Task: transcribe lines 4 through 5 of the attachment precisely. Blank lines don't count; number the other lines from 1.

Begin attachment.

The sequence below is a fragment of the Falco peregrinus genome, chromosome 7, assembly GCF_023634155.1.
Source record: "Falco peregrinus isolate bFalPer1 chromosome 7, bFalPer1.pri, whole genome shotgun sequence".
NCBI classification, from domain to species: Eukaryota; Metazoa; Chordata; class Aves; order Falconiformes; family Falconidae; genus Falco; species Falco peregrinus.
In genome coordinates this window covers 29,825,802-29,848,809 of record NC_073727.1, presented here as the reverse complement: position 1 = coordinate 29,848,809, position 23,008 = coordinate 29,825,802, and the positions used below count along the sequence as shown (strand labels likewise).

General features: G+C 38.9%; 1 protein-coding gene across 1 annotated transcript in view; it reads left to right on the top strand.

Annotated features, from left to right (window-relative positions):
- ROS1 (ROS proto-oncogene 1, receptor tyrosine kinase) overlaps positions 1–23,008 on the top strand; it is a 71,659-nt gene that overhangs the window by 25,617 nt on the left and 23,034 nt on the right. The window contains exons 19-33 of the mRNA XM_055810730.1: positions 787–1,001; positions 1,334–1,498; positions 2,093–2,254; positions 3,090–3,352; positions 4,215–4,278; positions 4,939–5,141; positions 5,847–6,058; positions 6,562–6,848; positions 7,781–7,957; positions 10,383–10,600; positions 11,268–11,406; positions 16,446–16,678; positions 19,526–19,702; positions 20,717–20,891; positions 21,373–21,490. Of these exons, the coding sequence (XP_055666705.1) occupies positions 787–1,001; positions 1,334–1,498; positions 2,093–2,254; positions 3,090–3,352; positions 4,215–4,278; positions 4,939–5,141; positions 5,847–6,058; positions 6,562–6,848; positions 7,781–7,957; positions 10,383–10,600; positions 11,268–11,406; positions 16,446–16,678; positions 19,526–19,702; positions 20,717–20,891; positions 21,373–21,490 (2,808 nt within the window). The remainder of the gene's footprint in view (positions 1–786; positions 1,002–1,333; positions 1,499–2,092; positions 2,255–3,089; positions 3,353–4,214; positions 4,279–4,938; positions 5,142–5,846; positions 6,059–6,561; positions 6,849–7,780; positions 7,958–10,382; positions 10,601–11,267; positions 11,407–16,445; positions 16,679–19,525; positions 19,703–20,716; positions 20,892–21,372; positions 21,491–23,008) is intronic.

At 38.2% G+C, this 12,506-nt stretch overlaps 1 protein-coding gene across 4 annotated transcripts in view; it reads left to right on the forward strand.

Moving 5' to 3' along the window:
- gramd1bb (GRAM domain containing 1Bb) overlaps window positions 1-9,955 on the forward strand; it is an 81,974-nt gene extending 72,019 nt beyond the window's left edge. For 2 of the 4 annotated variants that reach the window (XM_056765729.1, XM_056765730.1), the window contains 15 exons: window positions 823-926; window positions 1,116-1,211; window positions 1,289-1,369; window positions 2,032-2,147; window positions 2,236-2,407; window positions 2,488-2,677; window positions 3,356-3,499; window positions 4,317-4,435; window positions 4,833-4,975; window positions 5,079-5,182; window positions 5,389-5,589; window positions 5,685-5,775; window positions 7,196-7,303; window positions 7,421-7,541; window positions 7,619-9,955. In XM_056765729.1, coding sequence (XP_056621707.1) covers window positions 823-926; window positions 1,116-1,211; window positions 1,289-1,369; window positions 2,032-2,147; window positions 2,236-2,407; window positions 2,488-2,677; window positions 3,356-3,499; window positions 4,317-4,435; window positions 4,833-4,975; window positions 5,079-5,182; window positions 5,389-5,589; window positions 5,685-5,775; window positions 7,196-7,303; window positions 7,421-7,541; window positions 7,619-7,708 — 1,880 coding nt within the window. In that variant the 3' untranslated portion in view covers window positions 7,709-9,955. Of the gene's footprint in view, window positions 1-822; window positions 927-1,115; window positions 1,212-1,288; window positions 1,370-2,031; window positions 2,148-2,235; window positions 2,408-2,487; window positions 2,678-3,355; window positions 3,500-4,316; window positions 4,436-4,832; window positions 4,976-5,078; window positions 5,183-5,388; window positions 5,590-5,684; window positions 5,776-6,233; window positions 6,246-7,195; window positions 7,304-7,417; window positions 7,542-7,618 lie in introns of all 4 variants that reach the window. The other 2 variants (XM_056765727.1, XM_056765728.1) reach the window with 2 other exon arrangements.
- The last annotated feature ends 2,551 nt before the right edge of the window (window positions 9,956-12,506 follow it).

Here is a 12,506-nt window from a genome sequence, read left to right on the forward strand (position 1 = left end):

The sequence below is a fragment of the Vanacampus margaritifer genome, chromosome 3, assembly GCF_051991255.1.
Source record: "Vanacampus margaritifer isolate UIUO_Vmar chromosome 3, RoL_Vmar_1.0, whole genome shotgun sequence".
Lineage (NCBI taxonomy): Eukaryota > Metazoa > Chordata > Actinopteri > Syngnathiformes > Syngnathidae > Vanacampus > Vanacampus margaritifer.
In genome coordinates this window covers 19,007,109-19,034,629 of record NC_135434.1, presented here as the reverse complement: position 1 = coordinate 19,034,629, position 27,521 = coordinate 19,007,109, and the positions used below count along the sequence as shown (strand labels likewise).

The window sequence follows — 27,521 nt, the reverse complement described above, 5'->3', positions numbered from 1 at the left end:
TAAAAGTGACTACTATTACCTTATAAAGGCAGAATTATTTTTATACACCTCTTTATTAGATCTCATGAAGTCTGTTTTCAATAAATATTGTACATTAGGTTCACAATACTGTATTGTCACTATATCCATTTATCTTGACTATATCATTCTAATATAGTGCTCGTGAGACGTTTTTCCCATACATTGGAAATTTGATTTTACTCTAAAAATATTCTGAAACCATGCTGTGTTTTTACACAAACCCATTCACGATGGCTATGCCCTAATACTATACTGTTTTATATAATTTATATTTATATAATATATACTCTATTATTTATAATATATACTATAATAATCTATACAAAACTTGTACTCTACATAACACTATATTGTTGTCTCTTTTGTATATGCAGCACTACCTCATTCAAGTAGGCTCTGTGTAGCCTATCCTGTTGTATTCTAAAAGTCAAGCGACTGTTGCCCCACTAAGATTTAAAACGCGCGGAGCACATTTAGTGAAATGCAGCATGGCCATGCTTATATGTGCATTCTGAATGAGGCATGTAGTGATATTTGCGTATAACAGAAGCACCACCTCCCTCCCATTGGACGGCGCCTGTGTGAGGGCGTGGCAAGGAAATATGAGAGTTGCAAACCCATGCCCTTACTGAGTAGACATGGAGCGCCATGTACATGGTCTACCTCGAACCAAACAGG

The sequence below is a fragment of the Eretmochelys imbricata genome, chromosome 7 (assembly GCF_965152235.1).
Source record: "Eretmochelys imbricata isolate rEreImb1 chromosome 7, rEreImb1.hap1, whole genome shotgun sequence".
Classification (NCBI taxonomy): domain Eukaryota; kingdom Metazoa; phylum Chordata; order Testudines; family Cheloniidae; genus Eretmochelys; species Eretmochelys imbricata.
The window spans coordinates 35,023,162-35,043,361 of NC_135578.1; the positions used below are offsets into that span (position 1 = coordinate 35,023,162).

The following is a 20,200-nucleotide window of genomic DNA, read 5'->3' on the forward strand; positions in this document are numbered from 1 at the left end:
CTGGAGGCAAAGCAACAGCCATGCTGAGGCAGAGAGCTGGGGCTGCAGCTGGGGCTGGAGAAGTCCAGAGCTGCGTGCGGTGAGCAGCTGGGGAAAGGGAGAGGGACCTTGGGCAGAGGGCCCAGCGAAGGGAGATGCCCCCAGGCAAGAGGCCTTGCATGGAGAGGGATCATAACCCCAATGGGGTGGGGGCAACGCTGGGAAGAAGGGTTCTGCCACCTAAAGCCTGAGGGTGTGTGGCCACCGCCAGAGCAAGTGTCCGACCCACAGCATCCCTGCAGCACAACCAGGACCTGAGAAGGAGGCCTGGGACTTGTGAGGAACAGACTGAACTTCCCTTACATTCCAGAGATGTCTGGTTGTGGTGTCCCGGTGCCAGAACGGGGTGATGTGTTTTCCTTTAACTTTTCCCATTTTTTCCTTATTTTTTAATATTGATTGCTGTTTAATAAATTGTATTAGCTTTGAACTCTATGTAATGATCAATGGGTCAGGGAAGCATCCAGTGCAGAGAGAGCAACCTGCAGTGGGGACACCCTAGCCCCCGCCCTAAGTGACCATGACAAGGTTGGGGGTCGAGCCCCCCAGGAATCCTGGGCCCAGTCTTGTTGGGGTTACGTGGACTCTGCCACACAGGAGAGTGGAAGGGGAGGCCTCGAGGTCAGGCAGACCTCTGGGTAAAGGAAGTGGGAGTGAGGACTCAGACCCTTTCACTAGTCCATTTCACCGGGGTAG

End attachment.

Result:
In genome coordinates this window covers 29,825,802-29,848,809 of record NC_073727.1, presented here as the reverse complement: position 1 = coordinate 29,848,809, position 23,008 = coordinate 29,825,802, and the positions used below count along the sequence as shown (strand labels likewise).

General features: G+C 38.9%; 1 protein-coding gene across 1 annotated transcript in view; it reads left to right on the top strand.